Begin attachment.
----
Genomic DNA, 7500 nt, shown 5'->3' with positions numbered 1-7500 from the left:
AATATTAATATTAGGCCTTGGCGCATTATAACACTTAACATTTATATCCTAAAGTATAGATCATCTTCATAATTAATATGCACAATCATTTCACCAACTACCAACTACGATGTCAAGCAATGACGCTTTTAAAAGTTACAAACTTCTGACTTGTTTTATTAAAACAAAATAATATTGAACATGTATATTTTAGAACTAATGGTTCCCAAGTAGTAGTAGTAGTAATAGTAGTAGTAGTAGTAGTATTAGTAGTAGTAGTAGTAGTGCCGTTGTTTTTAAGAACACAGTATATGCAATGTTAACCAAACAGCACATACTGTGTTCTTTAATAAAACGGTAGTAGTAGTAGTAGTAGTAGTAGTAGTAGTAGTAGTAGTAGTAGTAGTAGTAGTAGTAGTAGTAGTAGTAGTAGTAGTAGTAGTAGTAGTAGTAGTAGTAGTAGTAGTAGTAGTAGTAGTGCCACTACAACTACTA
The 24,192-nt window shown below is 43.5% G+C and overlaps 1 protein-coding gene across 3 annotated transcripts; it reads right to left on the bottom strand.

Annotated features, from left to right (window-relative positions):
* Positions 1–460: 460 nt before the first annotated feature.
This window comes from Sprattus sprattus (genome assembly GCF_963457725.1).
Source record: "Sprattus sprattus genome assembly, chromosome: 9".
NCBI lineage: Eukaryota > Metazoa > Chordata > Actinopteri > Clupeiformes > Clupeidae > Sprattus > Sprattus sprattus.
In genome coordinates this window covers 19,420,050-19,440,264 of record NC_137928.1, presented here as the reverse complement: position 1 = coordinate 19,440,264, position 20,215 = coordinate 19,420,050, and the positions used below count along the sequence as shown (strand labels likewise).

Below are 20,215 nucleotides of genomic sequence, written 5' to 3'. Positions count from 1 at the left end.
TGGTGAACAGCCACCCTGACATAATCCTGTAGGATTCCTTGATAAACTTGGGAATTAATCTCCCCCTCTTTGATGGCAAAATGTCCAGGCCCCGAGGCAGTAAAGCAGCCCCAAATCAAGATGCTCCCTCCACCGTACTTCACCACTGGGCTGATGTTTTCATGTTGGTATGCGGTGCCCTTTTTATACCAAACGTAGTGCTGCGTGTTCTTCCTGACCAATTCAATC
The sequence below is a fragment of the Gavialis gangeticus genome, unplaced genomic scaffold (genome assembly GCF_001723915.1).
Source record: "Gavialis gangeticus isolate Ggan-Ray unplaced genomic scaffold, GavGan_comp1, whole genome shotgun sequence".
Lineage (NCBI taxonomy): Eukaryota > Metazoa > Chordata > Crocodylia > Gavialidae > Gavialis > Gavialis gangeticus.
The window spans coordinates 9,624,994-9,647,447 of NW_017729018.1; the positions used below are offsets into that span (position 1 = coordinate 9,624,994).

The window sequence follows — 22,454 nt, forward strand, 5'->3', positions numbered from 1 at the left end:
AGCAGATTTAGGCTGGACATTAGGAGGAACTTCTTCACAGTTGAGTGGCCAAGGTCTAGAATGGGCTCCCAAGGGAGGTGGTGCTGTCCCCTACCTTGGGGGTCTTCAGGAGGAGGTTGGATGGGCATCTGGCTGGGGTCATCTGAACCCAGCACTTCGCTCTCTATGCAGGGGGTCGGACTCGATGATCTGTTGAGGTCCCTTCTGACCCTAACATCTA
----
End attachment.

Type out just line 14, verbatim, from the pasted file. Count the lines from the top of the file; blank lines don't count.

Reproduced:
Lineage (NCBI taxonomy): Eukaryota > Metazoa > Chordata > Crocodylia > Gavialidae > Gavialis > Gavialis gangeticus.